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Quality Measures for Parkinson’s Disease Care

Author Information (click to view)

Eric M. Cheng, MD, MS

Professor of Neurology

David Geffin School of Medicine

University of California, Los Angeles Health System

Eric Cheng, MD, has indicated to Physician’s Weekly that he has no relevant financial interests.

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Eric M. Cheng, MD, MS (click to view)

Eric M. Cheng, MD, MS

Professor of Neurology

David Geffin School of Medicine

University of California, Los Angeles Health System

Eric Cheng, MD, has indicated to Physician’s Weekly that he has no relevant financial interests.

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The American Academy of Neurology established measures to improve the quality of treatment provided for Parkinson’s disease and to better understand how to improve quality of life in this patient group.
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Quality measures have been developed for many different frameworks of medical care to address structures, processes, and/or outcomes. They also address important components of healthcare quality, including patient safety, timeliness, effectiveness, efficiency, equity, and patient-centeredness. Performance metrics and quality measures are increasingly becoming important for measuring progress and determining reimbursement for physicians and other providers.

“When these measures are utilized in their entirety, they provide a framework for uniform quality and assessment of the many facetsand presentations of PD.”

The American Academy of Neurology (AAN) established its own measures to improve the quality of treatment provided for Parkinson’s disease (PD) and to better understand how to improve quality of life in this patient group. In the November 30, 2010 issue of Neurology, my colleagues and I published a set of 10 quality measures for the care of patients with PD that were endorsed by the AAN. These measures are the result of a collaboration of a 28-person expert panel. Each measure identifies the patient population eligible for the measure—all patients with a diagnosis of PD—and identifies the temporal application. Once clinicians determine whether patients are eligible, then the measure states how it’s fulfilled. Clinicians managing patients with PD can then implement strategies to identify appropriate candidates and determine how to conduct assessments.

Summarizing Quality Measures for Parkinson’s Disease

Six of the measures address the assessment of PD symptoms, three cover the current diagnosis and treatment, and one covers patient safety and counseling on preventable complications. The first quality measure for PD is that all patients with the disease have their diagnosis and current medications reviewed at least annually, including a review of the presence of atypical features. Patients with PD should also be assessed at least once a year for the following conditions:

– Psychiatric disorders or disturbances.
– Cognitive impairment or dysfunction.
– Symptoms of autonomic dysfunction.
– Sleep disturbances.
– Falls.

The quality measures also recommend that physicians discuss with all patients with PD—and their caregivers, when appropriate—rehabilitative therapy options, such as physical, occupational, or speech therapy. Counseling on PD-related safety issues should also be provided annually, and may include information on injury prevention, medication management, or driving. A discussion of PD medication-related motor complications, including wearing off, dyskinesia, or off-time, should also take place during all visits with patients with PD. Lastly, non-pharmacologic, pharmacologic, and surgical treatment options should be reviewed with patients at least once a year.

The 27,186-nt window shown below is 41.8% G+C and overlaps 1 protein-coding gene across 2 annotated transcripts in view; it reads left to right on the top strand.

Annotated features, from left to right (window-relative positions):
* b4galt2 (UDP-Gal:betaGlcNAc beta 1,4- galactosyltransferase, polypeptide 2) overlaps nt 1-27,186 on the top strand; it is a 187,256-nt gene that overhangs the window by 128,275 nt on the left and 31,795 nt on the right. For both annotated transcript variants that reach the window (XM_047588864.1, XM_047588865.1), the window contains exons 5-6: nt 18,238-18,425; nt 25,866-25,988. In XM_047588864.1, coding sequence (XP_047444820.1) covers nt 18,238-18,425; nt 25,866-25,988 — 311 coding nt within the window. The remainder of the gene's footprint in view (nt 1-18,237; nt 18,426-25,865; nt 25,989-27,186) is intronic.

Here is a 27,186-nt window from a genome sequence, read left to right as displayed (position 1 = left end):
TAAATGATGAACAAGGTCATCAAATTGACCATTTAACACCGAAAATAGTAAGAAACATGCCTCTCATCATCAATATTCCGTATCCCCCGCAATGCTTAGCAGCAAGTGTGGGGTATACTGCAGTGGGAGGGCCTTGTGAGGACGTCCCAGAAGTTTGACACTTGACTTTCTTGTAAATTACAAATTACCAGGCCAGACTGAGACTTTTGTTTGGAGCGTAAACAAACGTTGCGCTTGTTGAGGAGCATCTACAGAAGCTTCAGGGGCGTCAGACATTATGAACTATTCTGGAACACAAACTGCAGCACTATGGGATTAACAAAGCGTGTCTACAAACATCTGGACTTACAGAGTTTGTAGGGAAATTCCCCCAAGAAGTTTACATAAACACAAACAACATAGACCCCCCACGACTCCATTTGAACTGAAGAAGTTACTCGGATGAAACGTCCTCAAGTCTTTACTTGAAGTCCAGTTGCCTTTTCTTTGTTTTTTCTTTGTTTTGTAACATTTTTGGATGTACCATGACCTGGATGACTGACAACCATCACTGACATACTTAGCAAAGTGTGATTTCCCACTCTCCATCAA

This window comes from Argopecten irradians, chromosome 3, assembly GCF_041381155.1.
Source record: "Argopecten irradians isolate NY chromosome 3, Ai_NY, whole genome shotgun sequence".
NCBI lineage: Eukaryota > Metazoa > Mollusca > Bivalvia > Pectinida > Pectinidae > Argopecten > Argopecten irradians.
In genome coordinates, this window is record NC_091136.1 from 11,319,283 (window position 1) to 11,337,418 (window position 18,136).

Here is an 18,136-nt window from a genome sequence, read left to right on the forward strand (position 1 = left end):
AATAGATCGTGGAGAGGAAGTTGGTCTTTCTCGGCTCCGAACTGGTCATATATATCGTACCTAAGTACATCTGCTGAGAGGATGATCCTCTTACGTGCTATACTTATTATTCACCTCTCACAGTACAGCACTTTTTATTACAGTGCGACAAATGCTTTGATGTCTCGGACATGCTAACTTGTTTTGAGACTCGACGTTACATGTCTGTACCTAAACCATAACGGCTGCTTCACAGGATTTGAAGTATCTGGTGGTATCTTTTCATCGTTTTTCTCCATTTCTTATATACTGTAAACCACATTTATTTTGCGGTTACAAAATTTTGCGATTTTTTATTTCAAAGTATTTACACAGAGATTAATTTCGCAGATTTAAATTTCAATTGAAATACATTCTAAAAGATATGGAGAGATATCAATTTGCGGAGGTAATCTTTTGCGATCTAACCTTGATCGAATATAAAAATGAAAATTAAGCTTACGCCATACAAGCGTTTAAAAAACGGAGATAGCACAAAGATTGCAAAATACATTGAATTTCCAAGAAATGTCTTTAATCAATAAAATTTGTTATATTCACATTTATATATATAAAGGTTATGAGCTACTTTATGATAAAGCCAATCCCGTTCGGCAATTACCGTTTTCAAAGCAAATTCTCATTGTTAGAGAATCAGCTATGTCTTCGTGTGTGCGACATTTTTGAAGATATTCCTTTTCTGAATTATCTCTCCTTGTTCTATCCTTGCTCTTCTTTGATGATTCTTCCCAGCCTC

A Strong Framework to Guide Treatment

When these measures are utilized in their entirety, they provide a framework for uniform quality and assessment of the many facets and presentations of PD. Providing a clearer understanding of disease management protocols for patients based on their experience with PD may help guide treatment decisions. Importantly, following these measures may ensure that disease-related experiences can be addressed so that quality-of-life issues aren’t overlooked. With regard to motor dysfunction, the AAN measures help physicians frame specific questions to ask so that they comprehensively assess functional ability.

Quality measures like these will be increasingly important for extending the best care possible to people with neurologic disorders like PD. With the 10 quality measures for PD, the AAN has established an ability to independently develop an evidence-based approach for the management of neurological diseases, and plans are underway to continue these efforts. The AAN is working on developing similar quality care measures for epilepsy, stroke, dementia, neuropathy, headache, and multiple sclerosis.

Readings & Resources (click to view)

Cheng EM, Tonn S, Swain-Eng R, et al. Quality improvement in neurology: AAN Parkinson disease quality measures. Neurology. 2010;75:2021-2027. Available at:http://www.neurology.org/content/75/22/2021.full.pdf+html.

Goetz CG, Koller WC, Poewe W, et al. Management of Parkinson’s disease: an evidence-based review.Mov Disord. 2002;17(suppl 4):S1-S166.

Cheng EM, Siderowf A, Swarztrauber K, et al. Development of quality of care indicators for Parkinson’s disease. Mov Disord. 2004;19:136-150.

Zesiewicz TA, Sullivan KL, Arnulf I, et al. Practice parameter: treatment of nonmotor symptoms of Parkinson disease: report of the Quality Standards Subcommittee of the American Academy of Neurology. Neurology. 2010;74:924-931.

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